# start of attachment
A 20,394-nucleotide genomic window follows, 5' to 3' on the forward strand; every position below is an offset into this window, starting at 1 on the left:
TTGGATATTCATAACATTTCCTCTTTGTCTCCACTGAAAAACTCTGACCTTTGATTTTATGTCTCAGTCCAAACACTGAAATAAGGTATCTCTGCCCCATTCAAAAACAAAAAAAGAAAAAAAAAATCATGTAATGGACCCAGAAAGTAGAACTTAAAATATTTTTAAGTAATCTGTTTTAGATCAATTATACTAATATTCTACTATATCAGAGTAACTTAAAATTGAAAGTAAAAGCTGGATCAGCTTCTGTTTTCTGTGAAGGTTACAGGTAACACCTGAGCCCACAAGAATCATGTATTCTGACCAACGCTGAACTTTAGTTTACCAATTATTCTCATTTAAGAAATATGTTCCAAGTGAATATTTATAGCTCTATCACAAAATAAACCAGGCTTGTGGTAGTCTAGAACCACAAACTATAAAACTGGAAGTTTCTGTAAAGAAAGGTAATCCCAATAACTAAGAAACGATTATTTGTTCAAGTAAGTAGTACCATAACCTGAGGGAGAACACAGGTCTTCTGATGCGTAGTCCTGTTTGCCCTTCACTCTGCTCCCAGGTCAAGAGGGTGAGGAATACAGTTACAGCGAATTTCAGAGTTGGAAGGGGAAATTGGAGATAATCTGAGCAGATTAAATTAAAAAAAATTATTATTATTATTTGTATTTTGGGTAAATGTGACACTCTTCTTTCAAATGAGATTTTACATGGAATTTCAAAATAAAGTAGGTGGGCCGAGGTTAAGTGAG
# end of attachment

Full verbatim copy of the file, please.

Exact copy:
A 20,394-nucleotide genomic window follows, 5' to 3' on the forward strand; every position below is an offset into this window, starting at 1 on the left:
TTGGATATTCATAACATTTCCTCTTTGTCTCCACTGAAAAACTCTGACCTTTGATTTTATGTCTCAGTCCAAACACTGAAATAAGGTATCTCTGCCCCATTCAAAAACAAAAAAAGAAAAAAAAAATCATGTAATGGACCCAGAAAGTAGAACTTAAAATATTTTTAAGTAATCTGTTTTAGATCAATTATACTAATATTCTACTATATCAGAGTAACTTAAAATTGAAAGTAAAAGCTGGATCAGCTTCTGTTTTCTGTGAAGGTTACAGGTAACACCTGAGCCCACAAGAATCATGTATTCTGACCAACGCTGAACTTTAGTTTACCAATTATTCTCATTTAAGAAATATGTTCCAAGTGAATATTTATAGCTCTATCACAAAATAAACCAGGCTTGTGGTAGTCTAGAACCACAAACTATAAAACTGGAAGTTTCTGTAAAGAAAGGTAATCCCAATAACTAAGAAACGATTATTTGTTCAAGTAAGTAGTACCATAACCTGAGGGAGAACACAGGTCTTCTGATGCGTAGTCCTGTTTGCCCTTCACTCTGCTCCCAGGTCAAGAGGGTGAGGAATACAGTTACAGCGAATTTCAGAGTTGGAAGGGGAAATTGGAGATAATCTGAGCAGATTAAATTAAAAAAAATTATTATTATTATTTGTATTTTGGGTAAATGTGACACTCTTCTTTCAAATGAGATTTTACATGGAATTTCAAAATAAAGTAGGTGGGCCGAGGTTAAGTGAG